The Bayh-Dole Act recognized the incredible potential of university inventions, yet a staggering number of promising technologies remain untapped; The economic and humanitarian benefits unrealized, because of the gap in getting inventions noticed and into the hands of companies with the development funding necessary to nurture these vital innovations and discoveries.  Connecting companies with viable licensing opportunities remains the most significant challenge along the research-to-deployment continuum.
The typical marketing and licensing model, for US Technology Transfer offices, relies heavily on inefficient marketing techniques and constantly cultivating professional relationships with industry contacts. I am by no means asserting that we should not cultivate strong industry relationships, but employing this methodology means that when a researcher produces a new invention or makes a breakthrough discovery, the ability to successfully commercialize that intellectual property is often directly tied to the resources available to the technology transfer office and the personal contacts of the technology transfer professional assigned to marketing that technology.  Common sense dictates that if you are an overworked portfolio manager in a tech transfer office, juggling dozens, if not hundreds, of intellectual property disclosures, you are more likely to dedicate your time to ideas that will have huge, obvious, monetary pay-offs, rather than trying to shepherd inventions with less obvious commercial potential through the morass of red-tape and paperwork that accompanies most transformative ideas, coming out of pure research or academe. 
The tech transfer industry, as a whole, hasn’t kept up with the staggering advances in electronic marketing techniques and search engine optimization strategies, over the last decade.  Because of thsi fundamental truth, the only viable option for transferring the latest technology to someone who can turn it into jobs, growth and money for your university, lab or hospital, is sending more emails and making more phone calls, all-the-while eagerly waiting for serendipity to smile upon your efforts and leaving you hoping that the new technology is at the perfect intersection of innovation, need, ability, resources and the right person actually knowing the other right person, so they can engineer a meeting. In short; in the tech transfer world, it has always been about how much money you have and whom you know, rather than how good your idea is; but money is tight and “hope” is neither a sound strategy nor a successful tactic.
Because of this omnipresent paradigm, Technology Transfer Offices have fallen far behind the rest of the business world when it comes to utilizing the most helpful and transformative communication tools at their disposal; Web Marketing.  One of the effects that this deficiency in professional and organizational development has, is that technology transfer professionals, and specifically those who are tasked with marketing intellectual property, occasionally operate on differently communication levels than those with whom they are supposed to interact. 
The typical TTO - marketing person spends her time making phone calls, sending emails, and trying to figure out how to get the contact information for completely unqualified leads at monolithic companies.  Meanwhile, most of the jobs created in the United States, and most of the folks making revolutionary economic and societal changes, based on untapped ideas and elbow grease, are never going to hear about the wealth of amazing technological treasures available to them, because they aren’t part of a giant machine that churns out a new product once every ten years.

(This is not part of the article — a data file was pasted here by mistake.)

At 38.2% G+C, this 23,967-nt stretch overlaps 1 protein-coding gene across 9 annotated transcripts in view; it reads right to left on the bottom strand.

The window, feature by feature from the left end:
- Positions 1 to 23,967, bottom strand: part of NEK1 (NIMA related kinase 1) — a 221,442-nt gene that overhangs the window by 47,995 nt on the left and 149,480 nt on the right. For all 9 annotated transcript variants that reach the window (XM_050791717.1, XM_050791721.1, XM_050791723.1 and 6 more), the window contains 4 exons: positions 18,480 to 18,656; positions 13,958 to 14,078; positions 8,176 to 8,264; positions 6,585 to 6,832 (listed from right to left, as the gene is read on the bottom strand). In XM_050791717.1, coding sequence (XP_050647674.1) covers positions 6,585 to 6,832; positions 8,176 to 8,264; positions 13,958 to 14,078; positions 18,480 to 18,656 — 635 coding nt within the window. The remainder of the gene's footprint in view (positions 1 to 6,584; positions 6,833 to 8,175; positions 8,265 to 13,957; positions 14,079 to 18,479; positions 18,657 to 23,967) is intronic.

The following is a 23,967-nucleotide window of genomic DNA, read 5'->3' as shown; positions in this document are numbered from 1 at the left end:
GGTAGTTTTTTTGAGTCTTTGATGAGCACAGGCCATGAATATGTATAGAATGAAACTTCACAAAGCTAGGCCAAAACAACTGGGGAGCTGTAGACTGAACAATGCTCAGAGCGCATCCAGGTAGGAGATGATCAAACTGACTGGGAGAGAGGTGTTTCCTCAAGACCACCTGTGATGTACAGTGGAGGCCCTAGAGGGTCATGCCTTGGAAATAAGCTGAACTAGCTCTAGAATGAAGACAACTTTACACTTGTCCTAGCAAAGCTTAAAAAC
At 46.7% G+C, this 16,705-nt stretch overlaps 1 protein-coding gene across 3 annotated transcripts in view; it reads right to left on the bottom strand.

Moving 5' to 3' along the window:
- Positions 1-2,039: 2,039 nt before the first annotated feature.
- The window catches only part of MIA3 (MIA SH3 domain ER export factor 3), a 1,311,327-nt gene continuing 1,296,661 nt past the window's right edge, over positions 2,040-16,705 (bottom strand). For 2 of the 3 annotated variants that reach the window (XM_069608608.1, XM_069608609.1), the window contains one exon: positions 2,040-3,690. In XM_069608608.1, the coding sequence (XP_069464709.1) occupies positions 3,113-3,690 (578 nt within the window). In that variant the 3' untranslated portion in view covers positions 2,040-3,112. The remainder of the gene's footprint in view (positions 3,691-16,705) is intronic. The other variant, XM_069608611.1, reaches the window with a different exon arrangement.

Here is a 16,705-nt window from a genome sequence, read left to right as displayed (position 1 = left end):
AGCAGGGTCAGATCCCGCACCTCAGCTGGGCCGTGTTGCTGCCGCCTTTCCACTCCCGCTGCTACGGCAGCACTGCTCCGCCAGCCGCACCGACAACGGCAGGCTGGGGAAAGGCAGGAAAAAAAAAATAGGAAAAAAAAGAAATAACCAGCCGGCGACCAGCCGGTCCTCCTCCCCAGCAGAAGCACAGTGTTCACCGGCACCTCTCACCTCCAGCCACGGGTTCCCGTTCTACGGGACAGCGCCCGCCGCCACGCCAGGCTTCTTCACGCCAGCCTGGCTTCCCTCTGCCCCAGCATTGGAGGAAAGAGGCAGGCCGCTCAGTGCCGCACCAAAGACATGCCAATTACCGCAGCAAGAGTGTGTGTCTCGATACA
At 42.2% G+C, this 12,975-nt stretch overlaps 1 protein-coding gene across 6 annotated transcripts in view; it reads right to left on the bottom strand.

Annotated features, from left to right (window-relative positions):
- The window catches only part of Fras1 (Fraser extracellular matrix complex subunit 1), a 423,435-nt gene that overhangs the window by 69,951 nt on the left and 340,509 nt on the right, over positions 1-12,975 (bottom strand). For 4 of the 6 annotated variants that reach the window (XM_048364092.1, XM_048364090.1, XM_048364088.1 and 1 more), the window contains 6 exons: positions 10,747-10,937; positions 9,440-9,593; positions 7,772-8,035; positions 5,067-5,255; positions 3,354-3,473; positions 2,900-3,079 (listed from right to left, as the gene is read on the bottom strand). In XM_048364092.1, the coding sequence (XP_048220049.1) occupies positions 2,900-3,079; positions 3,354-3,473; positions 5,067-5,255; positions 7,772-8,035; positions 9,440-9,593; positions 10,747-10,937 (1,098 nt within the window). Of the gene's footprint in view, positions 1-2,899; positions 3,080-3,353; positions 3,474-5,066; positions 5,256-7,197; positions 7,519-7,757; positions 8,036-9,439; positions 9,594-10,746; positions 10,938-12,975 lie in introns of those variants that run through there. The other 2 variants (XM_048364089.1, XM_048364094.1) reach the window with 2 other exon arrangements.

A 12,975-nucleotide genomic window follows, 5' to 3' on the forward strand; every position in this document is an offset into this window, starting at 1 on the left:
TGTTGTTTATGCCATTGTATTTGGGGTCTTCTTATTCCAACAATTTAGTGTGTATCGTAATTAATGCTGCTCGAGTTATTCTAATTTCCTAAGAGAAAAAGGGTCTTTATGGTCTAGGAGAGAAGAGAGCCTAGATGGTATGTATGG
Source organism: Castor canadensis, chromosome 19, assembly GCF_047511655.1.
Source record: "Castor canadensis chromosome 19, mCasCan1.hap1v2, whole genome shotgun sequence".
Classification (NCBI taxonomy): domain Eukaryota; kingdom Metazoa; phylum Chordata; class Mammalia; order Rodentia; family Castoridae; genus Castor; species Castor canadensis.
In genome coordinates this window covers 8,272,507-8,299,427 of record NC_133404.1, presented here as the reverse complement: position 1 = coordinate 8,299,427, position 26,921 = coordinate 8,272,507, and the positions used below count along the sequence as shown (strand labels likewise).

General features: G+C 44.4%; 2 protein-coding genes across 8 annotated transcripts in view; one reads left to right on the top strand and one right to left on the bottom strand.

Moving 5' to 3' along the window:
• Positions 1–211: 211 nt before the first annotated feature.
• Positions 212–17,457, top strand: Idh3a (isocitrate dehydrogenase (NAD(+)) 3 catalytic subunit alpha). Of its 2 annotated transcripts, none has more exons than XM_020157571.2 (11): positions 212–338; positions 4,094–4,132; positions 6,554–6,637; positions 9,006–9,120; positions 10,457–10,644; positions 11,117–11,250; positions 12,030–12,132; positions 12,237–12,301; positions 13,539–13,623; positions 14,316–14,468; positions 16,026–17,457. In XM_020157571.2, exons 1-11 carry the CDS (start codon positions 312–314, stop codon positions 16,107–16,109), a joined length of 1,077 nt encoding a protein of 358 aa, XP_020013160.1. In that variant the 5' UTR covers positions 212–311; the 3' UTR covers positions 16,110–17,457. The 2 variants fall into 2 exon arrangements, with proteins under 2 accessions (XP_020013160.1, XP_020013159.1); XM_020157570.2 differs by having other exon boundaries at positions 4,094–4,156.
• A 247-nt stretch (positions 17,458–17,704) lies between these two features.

Entrepreneurs; those far more likely to turn innovative research developments into practical business products, don’t spend their days waiting for someone in a tech transfer office to call them. Additionally, it is arrogant and na├»ve to think that corporate researchers and product development engineers have time to visit every university website; trolling the ivy covered depths of neglected discoveries.  The folks that will lead the nation and, specifically, the area’s most affected by the current economic distress, won’t do so by trudging through acronym-laden technology descriptions, jargon filled abstracts and indecipherable static files, meant more for their peers than for someone who might turn their work into a commercial venture. 
The reason the future of technology transfer for public institutions is so cloudy is that most new technologies, even the most exciting, promising and commercially viable ones, can only be found by an extremely persistent individual, who knows precisely which technology he or she is looking for; has somehow discovered the website where the information is stored; understands how to navigate through academic databases, journal publications and patent searches, to ultimately find enough information to lead them to someone in the Technology Transfer Office.  Even if one successfully runs that gauntlet, what follows is a significant investment in person-hours required, by both the potential licensee and the Intellectual Property owner, to facilitate the sharing of information, process paperwork and complete several manual steps in the data gathering and licensing process.